The humans, if any survived, were hidden, but they could still be a threat. Optimus had learned to never underestimate them.
Ravage remaining behind had been a bit of a surprise. Optimus had not known that a cassette could be separate from their carrier. But Soundwave assured him that Hound was in possession of the necessary mods required to support any need Ravage’s cassetticon reformat might require.
Optimus didn’t understand and suspected it had a lot to do with carrier culture and frametype so he let it stand. As long as Ravage was in no danger, and Soundwave was not concerned, Optimus would let it be.
Besides, Hound and Ravage were obviously friends and gaining something out of it. How Trailbreaker fit in, if at all, Optimus didn’t know. It wasn’t his business. But all three had volunteered for the mission and Jazz had declared Hound in a fit mental condition that he could handle it.
It can only help him, Jazz said. He always did like Earth more.
Optimus didn’t know how to help his soldiers. But if this eased Hound’s pain, then he would not refuse.
Kup kept Drift and Roadbuster, but sent Hot Rod and Blurr back with Optimus. From the way the two gaped behind Optimus, he was beginning to think that neither of them had ever seen Cybertron. Which was possible given that they were both from one of Cybertron’s many destroyed colonies.
“I see,” Optimus said and skimmed the datapad again. At least they had postponed the meeting for the next day, giving Optimus time to attend to anything the Autobots needed of him.
His pseudo-vacation on Earth was over.
There were other matters, too. Ratchet wanted permission to visit Shockwave to see if there was anything to be done for the twins. He had already obtained clearance from Starscream and Grimlock, but wanted to clear it with Optimus first. He declined an escort, stating he could take care of himself.
Optimus would agree and send Ratchet with one anyway. He did not think the Decepticons would cause any harm to Ratchet under Starscream’s watch, but he didn’t want to send Ratchet alone either. Wheeljack was back, so Optimus would send him, along with a more forceful backup. Someone like Springer with perhaps a bit more tact.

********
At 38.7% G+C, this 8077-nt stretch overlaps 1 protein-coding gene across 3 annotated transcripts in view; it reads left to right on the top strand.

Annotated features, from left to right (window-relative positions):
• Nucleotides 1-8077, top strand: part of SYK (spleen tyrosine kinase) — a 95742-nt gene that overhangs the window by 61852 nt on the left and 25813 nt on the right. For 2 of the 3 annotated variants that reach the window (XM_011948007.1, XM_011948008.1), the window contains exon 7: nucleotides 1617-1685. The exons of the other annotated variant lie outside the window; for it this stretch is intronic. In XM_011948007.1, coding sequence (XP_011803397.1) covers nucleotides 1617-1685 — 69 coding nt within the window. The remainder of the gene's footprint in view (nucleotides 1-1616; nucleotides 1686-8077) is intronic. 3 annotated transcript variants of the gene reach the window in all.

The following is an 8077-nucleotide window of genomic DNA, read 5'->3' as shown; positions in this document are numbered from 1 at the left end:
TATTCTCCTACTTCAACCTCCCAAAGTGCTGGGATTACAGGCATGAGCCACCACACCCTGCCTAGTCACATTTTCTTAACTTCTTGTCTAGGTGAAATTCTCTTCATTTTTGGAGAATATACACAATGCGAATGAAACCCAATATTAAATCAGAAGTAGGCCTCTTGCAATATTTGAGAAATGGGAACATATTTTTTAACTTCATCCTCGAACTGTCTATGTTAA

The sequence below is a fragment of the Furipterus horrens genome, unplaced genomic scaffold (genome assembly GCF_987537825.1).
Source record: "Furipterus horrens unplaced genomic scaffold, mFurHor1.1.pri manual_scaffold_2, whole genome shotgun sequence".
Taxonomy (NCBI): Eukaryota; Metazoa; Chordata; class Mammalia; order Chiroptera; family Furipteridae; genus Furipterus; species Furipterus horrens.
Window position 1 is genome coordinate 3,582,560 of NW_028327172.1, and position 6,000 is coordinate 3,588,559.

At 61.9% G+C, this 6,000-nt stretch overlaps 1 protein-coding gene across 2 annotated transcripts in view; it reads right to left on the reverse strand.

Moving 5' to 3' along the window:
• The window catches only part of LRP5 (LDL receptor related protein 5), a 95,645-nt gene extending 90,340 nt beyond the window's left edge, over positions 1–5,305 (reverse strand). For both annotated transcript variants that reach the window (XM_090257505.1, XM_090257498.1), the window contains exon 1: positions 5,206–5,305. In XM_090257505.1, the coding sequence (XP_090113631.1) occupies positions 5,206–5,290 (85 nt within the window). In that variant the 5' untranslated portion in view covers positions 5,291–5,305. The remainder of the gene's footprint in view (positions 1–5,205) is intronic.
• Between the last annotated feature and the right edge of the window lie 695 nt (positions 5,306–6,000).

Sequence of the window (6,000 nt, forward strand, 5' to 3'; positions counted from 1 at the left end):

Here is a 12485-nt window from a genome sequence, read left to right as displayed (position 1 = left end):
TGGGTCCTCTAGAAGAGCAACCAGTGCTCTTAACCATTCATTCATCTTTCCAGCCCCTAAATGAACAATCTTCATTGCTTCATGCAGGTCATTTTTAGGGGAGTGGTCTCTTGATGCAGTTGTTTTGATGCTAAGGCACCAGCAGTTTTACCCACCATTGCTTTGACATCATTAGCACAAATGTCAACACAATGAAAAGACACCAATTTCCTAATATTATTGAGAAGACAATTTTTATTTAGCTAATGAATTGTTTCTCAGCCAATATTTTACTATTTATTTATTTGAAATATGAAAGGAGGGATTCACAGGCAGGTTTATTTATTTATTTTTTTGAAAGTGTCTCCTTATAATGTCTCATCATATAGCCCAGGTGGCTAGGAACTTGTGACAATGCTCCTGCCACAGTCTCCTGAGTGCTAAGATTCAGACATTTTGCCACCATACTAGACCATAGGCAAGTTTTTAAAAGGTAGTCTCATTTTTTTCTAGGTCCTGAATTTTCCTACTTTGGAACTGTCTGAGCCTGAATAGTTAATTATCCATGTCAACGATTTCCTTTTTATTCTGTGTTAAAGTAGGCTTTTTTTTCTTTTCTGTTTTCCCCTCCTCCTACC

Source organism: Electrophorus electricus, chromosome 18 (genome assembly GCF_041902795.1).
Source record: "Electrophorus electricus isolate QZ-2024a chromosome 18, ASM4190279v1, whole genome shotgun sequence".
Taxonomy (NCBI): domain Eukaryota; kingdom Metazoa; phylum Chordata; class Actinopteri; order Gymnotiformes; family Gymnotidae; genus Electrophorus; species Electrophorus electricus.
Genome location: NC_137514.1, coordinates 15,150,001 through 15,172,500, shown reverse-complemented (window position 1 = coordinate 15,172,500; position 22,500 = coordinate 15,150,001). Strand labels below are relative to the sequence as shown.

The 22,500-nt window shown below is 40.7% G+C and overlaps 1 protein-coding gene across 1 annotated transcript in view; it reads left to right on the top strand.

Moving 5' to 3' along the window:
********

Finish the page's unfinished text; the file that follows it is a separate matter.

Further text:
Optimus looked up from his datapad to see Springer stride past him. He swept Hot Rod up in an embrace that had the former laughing and the latter looking embarrassed.
“I’m fine!” Hot Rod said as he patted the triple-changer on the back. “Honestly, I missed all the action, bro.”
“Springer has, more or less, taken Hot Rod as a surrogate sibling,” Ultra Magnus said when he noticed Optimus’ gaze. His tone softened. “Like many of the survivors I’ve pulled from the colonies, Hot Rod is an orphan. Springer’s younger brother was killed in the war.”
Springer put Hot Rod down, only to scrub his hand over the brightly-colored mech’s helm. Hot Rod laughed and tried to fight him off, though Springer was twice his mass. Blurr stood back and watched them.
Well, that saved Optimus the trouble of calling someone to find Hot Rod and Blurr both rooms and future assignments. He would let Springer handle that, provided that Ultra Magnus approved.
“It is stories like theirs that make this difficult, Optimus,” Ultra Magnus added. He cast a glance toward Soundwave, who didn’t appear to be paying them attention, but Optimus wasn’t fooled. “I am glad for the peace, but it is hard to forget.”
“I know, old friend.” Optimus cycled a ventilation and headed toward the building they had re-purposed into a command center. “And yet, truthfully, there is none of us – Autobot, Decepticon, and Neutral alike – who did not come out of his war without having lost something or someone.”
“That is the unfortunate truth.”
Soundwave joined them, Laserbeak on his shoulder, and Ultra Magnus handed him one of the datapads he had tucked under his arm.
“These are the issues I feel you are best equipped to handle,” Ultra Magnus explained as Soundwave accepted the pad and gave it a once-over.
“Gratitude extended.” Soundwave dipped his helm, Laserbeak copying the motion.
“Is there anything urgent that we missed?” Optimus asked. He finished perusing the report Ultra Magnus had gathered for him. It was fairly straightforward.